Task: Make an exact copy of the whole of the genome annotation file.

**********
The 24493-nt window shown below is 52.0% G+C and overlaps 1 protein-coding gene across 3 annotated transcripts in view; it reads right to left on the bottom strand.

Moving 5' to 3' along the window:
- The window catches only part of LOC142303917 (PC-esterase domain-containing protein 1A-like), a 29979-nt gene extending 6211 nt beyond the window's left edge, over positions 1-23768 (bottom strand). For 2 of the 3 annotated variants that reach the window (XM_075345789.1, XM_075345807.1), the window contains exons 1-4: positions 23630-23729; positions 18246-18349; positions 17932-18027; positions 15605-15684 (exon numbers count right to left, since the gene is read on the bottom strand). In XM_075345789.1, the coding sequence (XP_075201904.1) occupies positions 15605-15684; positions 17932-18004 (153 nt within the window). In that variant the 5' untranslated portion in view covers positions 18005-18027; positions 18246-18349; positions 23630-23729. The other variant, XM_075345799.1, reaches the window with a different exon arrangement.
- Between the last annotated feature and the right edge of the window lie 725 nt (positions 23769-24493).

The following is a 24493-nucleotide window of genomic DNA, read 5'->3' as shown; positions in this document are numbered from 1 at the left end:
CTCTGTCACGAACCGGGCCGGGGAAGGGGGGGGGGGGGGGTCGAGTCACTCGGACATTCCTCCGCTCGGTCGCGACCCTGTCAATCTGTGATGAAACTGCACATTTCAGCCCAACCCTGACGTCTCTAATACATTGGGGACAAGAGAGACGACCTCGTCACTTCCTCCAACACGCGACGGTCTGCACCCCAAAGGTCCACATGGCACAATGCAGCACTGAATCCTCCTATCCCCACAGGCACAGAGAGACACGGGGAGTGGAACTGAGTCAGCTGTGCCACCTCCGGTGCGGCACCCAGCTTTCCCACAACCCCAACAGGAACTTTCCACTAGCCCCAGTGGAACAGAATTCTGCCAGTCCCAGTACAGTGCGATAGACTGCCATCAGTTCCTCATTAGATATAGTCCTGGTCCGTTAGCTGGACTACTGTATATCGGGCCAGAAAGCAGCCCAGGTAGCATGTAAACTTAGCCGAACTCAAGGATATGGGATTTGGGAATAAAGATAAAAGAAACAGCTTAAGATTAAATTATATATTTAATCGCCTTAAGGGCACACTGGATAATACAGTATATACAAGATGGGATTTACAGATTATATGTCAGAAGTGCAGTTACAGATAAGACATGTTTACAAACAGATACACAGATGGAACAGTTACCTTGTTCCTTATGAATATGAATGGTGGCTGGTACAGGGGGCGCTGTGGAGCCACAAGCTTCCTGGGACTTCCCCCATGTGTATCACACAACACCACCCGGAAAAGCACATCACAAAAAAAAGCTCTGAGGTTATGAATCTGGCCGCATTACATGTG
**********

The 24493-nt window shown below is 52.0% G+C and overlaps 1 protein-coding gene across 3 annotated transcripts in view; it reads right to left on the bottom strand.

Moving 5' to 3' along the window:
- The window catches only part of LOC142303917 (PC-esterase domain-containing protein 1A-like), a 29979-nt gene extending 6211 nt beyond the window's left edge, over positions 1-23768 (bottom strand). For 2 of the 3 annotated variants that reach the window (XM_075345789.1, XM_075345807.1), the window contains exons 1-4: positions 23630-23729; positions 18246-18349; positions 17932-18027; positions 15605-15684 (exon numbers count right to left, since the gene is read on the bottom strand). In XM_075345789.1, the coding sequence (XP_075201904.1) occupies positions 15605-15684; positions 17932-18004 (153 nt within the window). In that variant the 5' untranslated portion in view covers positions 18005-18027; positions 18246-18349; positions 23630-23729. The other variant, XM_075345799.1, reaches the window with a different exon arrangement.
- Between the last annotated feature and the right edge of the window lie 725 nt (positions 23769-24493).

The following is a 24493-nucleotide window of genomic DNA, read 5'->3' as shown; positions in this document are numbered from 1 at the left end:
CTCTGTCACGAACCGGGCCGGGGAAGGGGGGGGGGGGGGGTCGAGTCACTCGGACATTCCTCCGCTCGGTCGCGACCCTGTCAATCTGTGATGAAACTGCACATTTCAGCCCAACCCTGACGTCTCTAATACATTGGGGACAAGAGAGACGACCTCGTCACTTCCTCCAACACGCGACGGTCTGCACCCCAAAGGTCCACATGGCACAATGCAGCACTGAATCCTCCTATCCCCACAGGCACAGAGAGACACGGGGAGTGGAACTGAGTCAGCTGTGCCACCTCCGGTGCGGCACCCAGCTTTCCCACAACCCCAACAGGAACTTTCCACTAGCCCCAGTGGAACAGAATTCTGCCAGTCCCAGTACAGTGCGATAGACTGCCATCAGTTCCTCATTAGATATAGTCCTGGTCCGTTAGCTGGACTACTGTATATCGGGCCAGAAAGCAGCCCAGGTAGCATGTAAACTTAGCCGAACTCAAGGATATGGGATTTGGGAATAAAGATAAAAGAAACAGCTTAAGATTAAATTATATATTTAATCGCCTTAAGGGCACACTGGATAATACAGTATATACAAGATGGGATTTACAGATTATATGTCAGAAGTGCAGTTACAGATAAGACATGTTTACAAACAGATACACAGATGGAACAGTTACCTTGTTCCTTATGAATATGAATGGTGGCTGGTACAGGGGGCGCTGTGGAGCCACAAGCTTCCTGGGACTTCCCCCATGTGTATCACACAACACCACCCGGAAAAGCACATCACAAAAAAAAGCTCTGAGGTTATGAATCTGGCCGCATTACATGTG